First the Thought Police, Then the Lawyers: Navigating Social Media
February 28 2012 by Nick Balletta
In 2011, we have seen social media become more of the norm for enterprises communicating with their constituencies. Social media, in many cases, is one of the primary communication tools for marketing and networking purposes. Facebook, Twitter, Google+ and LinkedIn, among others, are terms used in corporate board rooms across the globe. Companies are willing to devote considerable resources to social media and have created positions within their organizations to appropriately handle their social media platforms.
In 2012, executives will continue scrambling to advance their company’s social media footprint. They are doing so because they have been advised by their high-priced agencies. One needs a social media strategy because everyone else has one! Really? The reaction in many cases is knee jerk, and quite frankly, they don’t really have any metrics to track the efficacy of their social media plan. Agencies discuss trends, nuances and positioning, but never really apply any clear cut definition of success. It’s easy to claim victory when victory is never defined.
Tip: Establish social media metrics (or at least make the attempt) so that your team is working toward the same goal(s). Is the objective of social media outreach to better connect with customers? Is it to promote current company activities or help launch a new product? Are you utilizing social media to network or interact with industry influencers? By defining these social media metrics, your outreach will be more focused and you can more effectively measure your success.
Have companies considered the legal implications associated with social media? Although companies may institute a corporate social media policy (including the dos and don’ts of what to say, when to say it and how to communicate), this doesn’t always prevent an employee(s) from diluting the corporate message your organization has worked so hard to develop and maintain.
Tip: Implement a confidentiality agreement that supplements your company’s social media policy and Internet use policy. This will add an extra layer of protection to your social media guidelines to help safeguard proprietary information, user data and client and vendor details from being released. Additionally, it may be beneficial to assign social media responsibility to a select team within your organization. This may prevent “too many cooks entering the social media kitchen” and the potential for weakened social media messaging.
However, all employees that participate in social media activity are representing your business online. It doesn’t matter if employees are part of a social media team (or not) or indicate that statements posted on social media pages are personal versus that of the company. They are still representing your organization. For example, take the case of Dawnmarie Souza. She made disparaging comments about her boss on HER Facebook page and was subsequently fired from her position with the American Medical Response (AMR) of Connecticut. Souza made these remarks outside of the office and on her own computer.
Ultimately, The National Labor Relations Board (NLRB) said AMR’s Internet posting policy was “overly broad” and “contained unlawful provisions.” The NLRB also stated that the policy was in violation of the National Labor Relations Act, which gives employees the right to discuss “the terms and conditions of their employment with others.” In turn, Souza’s social media comments were NOT in violation of the company’s guidelines, and AMR is revising its policies as to not “improperly restrict” employees from discussing employment outside of work.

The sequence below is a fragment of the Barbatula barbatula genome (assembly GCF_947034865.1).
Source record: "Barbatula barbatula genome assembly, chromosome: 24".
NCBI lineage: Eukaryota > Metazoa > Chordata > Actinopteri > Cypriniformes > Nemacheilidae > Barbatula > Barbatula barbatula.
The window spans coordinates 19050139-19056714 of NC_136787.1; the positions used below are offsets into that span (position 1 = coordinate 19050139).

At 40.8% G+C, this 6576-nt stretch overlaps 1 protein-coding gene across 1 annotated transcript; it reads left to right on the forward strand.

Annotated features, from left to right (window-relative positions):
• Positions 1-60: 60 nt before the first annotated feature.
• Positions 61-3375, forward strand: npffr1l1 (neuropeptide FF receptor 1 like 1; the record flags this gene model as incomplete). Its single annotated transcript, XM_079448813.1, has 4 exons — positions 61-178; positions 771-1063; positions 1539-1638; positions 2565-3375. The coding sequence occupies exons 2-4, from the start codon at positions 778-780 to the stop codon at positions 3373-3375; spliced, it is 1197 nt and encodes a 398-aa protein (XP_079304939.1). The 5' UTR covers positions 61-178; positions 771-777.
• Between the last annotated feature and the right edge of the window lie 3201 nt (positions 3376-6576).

In 2012, I foresee an influx in the number of social-media induced lawsuits. As technology advances, it will be more and more difficult for the law to keep up. What speech is free? What speech is slanderous?
The genesis of social media was that the Internet created a medium for raw, unfiltered, immediate and individualistic expression of ideas. However, even with flexible and revised “policies and guidelines,” companies will remove the “social” from social media.
Tip: Strike a balance between enforcing social media guidelines and preventing social media from being a channel to interact with a broader community. You want employees to have the ability to speak freely and offer their individual insights and opinions, but not at the cost of the company’s image. Employees should be advised that if they are unsure of or have concerns about a potential posting, they should refrain from distributing online.
Organizations can’t constantly police employees’ who blog, tweet and post on Facebook, and it’s difficult to effectively enforce these policies. According to a survey by the International Labor & Employment Group at Proskauer Rose, 31 percent of companies took disciplinary action against an employee in connection with their use of social networks, while 43 percent have faced an issue with misuse of social networks. I only envision these numbers continuing to grow.
Tip: Develop a disciplinary action approach for employees who violate the social media policy and/or any confidentiality agreements. Ensure that employees are aware of the ramifications associated with defying corporate rules upon hiring and maintain consistency with implementation. If part of the social media policy states that employees cannot post during office hours, be sure to enforce this rule and execute appropriate disciplinary action.
While digital agencies continue to have a bonanza consulting large enterprises on the uses of social media, be sure to institute the appropriate social media guidelines for your business (or at least try). The agencies were making money before; now it will be the lawyers!